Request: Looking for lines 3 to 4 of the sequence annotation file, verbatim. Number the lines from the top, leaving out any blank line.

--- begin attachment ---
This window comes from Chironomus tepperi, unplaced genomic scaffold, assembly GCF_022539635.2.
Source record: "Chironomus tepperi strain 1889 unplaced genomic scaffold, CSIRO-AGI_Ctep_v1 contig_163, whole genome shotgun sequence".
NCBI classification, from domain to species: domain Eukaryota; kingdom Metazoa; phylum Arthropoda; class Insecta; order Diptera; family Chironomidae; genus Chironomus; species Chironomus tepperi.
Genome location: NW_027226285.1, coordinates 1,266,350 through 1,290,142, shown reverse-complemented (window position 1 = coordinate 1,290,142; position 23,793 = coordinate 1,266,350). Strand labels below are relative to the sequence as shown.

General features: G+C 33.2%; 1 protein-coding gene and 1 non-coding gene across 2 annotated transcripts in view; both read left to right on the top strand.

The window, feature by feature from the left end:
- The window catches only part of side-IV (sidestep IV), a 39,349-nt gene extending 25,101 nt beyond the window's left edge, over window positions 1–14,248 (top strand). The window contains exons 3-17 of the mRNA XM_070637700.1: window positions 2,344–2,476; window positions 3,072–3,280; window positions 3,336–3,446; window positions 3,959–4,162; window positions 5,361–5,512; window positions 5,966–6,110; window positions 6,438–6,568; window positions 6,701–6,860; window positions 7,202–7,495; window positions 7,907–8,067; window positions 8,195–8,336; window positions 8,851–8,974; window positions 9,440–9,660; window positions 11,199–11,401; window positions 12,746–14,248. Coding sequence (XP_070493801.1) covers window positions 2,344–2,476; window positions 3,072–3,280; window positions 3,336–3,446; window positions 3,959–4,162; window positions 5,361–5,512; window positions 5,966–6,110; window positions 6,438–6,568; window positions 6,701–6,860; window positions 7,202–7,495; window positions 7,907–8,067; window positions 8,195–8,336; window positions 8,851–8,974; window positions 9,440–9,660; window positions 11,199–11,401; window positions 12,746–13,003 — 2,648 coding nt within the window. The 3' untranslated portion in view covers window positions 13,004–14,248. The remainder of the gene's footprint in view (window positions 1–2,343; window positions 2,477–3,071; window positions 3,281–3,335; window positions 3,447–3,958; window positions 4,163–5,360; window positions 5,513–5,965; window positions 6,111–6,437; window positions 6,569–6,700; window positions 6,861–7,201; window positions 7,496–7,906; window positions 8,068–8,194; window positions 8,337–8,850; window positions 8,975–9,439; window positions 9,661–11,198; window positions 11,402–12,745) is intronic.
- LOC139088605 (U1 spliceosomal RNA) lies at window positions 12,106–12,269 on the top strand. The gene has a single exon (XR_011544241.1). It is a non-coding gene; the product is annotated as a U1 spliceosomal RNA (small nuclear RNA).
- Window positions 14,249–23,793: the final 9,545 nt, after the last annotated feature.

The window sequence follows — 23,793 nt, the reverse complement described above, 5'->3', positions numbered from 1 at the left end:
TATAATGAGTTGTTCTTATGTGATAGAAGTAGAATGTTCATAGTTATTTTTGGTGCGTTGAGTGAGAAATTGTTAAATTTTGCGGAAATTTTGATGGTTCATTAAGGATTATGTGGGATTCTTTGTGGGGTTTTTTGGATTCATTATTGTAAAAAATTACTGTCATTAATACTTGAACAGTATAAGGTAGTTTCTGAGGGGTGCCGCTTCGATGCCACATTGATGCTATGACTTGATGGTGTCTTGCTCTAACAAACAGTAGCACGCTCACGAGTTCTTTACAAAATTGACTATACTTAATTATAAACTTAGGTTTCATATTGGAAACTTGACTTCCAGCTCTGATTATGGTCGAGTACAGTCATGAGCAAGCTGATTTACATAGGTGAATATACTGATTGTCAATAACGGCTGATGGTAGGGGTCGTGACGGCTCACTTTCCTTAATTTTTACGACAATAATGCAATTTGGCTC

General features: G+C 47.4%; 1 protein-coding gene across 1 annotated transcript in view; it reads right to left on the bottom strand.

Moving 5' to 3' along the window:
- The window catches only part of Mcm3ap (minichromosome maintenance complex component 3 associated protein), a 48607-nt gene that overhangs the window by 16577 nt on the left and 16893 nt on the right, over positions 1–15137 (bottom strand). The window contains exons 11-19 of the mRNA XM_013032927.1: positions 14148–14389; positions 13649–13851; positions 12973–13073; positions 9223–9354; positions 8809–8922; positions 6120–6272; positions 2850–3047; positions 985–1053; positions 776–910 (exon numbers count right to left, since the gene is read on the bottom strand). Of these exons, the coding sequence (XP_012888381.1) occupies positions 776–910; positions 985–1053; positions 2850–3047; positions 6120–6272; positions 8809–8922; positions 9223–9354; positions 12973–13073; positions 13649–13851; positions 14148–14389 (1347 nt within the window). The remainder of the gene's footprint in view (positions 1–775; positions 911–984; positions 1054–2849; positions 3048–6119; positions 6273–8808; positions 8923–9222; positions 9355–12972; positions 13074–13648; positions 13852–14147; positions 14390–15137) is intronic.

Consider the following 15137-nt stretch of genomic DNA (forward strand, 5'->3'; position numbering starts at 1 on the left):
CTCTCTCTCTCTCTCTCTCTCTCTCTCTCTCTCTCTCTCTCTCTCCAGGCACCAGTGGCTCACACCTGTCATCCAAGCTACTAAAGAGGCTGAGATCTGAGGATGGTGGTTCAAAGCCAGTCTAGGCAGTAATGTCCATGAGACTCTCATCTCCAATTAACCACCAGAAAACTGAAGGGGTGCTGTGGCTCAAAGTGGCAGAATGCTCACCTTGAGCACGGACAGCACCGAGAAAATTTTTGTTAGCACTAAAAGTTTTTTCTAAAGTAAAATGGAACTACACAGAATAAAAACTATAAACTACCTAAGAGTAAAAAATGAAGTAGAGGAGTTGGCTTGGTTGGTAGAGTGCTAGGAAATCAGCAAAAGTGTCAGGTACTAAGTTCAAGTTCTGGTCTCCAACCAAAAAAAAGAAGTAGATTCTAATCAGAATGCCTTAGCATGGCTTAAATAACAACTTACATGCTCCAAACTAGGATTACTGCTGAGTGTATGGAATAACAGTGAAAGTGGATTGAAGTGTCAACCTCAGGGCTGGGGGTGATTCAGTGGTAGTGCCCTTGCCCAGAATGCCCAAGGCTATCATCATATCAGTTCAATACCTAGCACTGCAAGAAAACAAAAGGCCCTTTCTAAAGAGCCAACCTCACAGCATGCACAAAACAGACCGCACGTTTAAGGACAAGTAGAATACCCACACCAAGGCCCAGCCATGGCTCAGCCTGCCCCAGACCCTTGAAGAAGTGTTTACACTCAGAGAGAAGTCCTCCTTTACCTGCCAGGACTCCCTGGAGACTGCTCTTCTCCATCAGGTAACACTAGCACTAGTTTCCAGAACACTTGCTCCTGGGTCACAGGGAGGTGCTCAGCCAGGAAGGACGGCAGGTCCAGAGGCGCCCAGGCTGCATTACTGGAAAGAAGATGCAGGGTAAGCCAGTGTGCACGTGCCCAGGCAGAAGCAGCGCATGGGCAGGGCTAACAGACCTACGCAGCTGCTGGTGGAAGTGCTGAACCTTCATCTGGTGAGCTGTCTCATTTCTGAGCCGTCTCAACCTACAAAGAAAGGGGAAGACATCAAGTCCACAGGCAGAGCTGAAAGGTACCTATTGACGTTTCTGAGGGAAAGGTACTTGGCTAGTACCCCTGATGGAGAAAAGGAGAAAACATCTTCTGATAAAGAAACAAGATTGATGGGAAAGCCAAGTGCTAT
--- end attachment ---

NCBI classification, from domain to species: domain Eukaryota; kingdom Metazoa; phylum Arthropoda; class Insecta; order Diptera; family Chironomidae; genus Chironomus; species Chironomus tepperi.
Genome location: NW_027226285.1, coordinates 1,266,350 through 1,290,142, shown reverse-complemented (window position 1 = coordinate 1,290,142; position 23,793 = coordinate 1,266,350). Strand labels below are relative to the sequence as shown.